Jarlath Burns: The club man going to the top so he can bring it all back 4 months ago

Jarlath Burns: The club man going to the top so he can bring it all back

Silverbridge is like a Joe Brolly wet dream.

Genuinely, it's an ideal of the GAA. This is a small area in the south of Armagh - not even at village status, not even with a parish of its own - and it can host 850 people on a Saturday night for a Whistlin' Donkeys concert.

It can hold more people in a bar alongside that. Others can go to the quiet pub next to that if they fancy something a bit calmer. By day, there's a full-time Naíscoil in operation - two teachers, 16 children. By summer, an Irish college.

A stand mans the main pitch up above, overlooking two training fields - one of them the size of Croke Park. There's a function room in the top floor too - above the gym - and there's a gallery to look down onto the sports hall.

The changing rooms are fitted with ice baths plunged into the ground. The walls decorated in rich tradition, Scór memories, momentous jerseys, teams of past and pictures of when this place was one patch of grass and one building with two rooms to change in.

Now, they hold Big Breakfasts here because they have hotel-sized kitchens. There are Boot Camps three nights a week. Dinner evenings. Card games. Their membership for the club stands at 30 euro for the year because why would they use that as a fundraiser?

All in all, this proud and magnificent empire is worth over three million pounds. And they put it all together themselves for about four hundred grand. Not a penny spent on labour. Every single brick laid by a volunteer. The plumbing, the electricity, all of it put together by Silverbridge men and women.

This is where Jarlath Burns comes from.

There's a WhatsApp group comprised of some of the most fiercely loyal club people you could wish to meet and it's there to share media clippings of Burns' campaign to become Uachtarán of the GAA. For the most part though, they'd all tell you they're rooting for Larry McCarthy. These boys won't let Jarlath Burns get carried away with himself.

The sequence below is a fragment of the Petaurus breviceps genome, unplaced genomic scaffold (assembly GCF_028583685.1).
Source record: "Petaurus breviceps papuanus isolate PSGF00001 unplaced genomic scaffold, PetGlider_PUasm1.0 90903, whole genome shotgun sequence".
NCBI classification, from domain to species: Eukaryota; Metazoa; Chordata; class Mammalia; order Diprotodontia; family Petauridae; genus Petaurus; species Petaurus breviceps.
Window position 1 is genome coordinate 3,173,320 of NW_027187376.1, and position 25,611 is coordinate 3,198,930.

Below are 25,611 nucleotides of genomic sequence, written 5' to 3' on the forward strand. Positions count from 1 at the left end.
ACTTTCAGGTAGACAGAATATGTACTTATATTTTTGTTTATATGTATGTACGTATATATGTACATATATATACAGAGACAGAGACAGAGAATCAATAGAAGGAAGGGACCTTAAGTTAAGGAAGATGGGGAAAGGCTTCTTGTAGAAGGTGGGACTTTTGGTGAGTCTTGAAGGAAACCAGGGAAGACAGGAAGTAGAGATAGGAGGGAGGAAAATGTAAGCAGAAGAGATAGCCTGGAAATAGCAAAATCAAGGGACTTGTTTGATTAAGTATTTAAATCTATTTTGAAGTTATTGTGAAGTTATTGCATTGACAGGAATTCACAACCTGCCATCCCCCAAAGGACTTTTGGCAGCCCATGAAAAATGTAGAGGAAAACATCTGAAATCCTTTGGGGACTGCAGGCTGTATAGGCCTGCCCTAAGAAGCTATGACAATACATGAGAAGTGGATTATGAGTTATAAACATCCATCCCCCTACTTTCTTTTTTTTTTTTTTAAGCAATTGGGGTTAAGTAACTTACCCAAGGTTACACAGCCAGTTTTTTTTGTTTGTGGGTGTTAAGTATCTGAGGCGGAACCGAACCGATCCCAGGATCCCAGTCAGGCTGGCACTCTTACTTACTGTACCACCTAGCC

The Ulster-winning Armagh captain has the opportunity to break some sort of rare record by becoming the first president who's still secretary of his club. On the WhatsApp group though, they don't fancy his chances of being re-elected to the club committee at the next AGM.

Damian - Daisy as they call him - will slag his kick passing and he'd make you laugh just with a perfect facial expression about an achievement of one of his best friends. At the same time, he'd be the first person to tell you that Jarlath has a hand in all of what they've built here - and it's more than a club, it's a life.

You can tell Mickey doesn't rest, not when there's something to do around the club. He's rolling up the curtains to let the light into the hall to show it off in all its splendour.

Rory doesn't want to be on camera but he wants you to know that Jarlath spends hours in the kitchen with a pair of rubber gloves on washing every dish whenever there's an event on at the club. And he doesn't do it to be seen to be doing. He does it because this is who he is.

At Croke Park, the man they're tipping to lead the organisation in this new decade fixes a mat on the floor as he chats and moves on. Burns is headed for the top but he leads from the ground floor - that's what real leaders do. They put others before them, they put the cause first. They charge on the front line, they eat after everyone else and they set an example.

It's not a polished line when Jarlath Burns says he wants the best person for the job, whoever that is. None of his life up until this point and his life as it is suggests that he doesn't honestly wish for that.

Burns is coming with three priorities

  • to make county players train less with their counties throughout the league to help the club, to help the colleges and to help the players in the middle of all of it.
  • to address demographic reality - expand in the towns and develop an amalgamation toolkit for rural areas.
  • to make sure the GAA is getting what it is owed from the Irish government for how important it is in every aspect of this country's being.

You might not agree with all of his ideas, you might think it's going to be hard to police training just twice a week - but Burns isn't interested in bringing about a decline in the inter-county standard, he isn't intent on pissing anyone off. All he genuinely wants is to help more players play and help the clubs and, through that, he wants to maintain the growth of the inter-county game. People follow someone with good intentions.

It's a tough job but he's the only man capable of it. Why? Because this has been and it is, put simply, his whole life.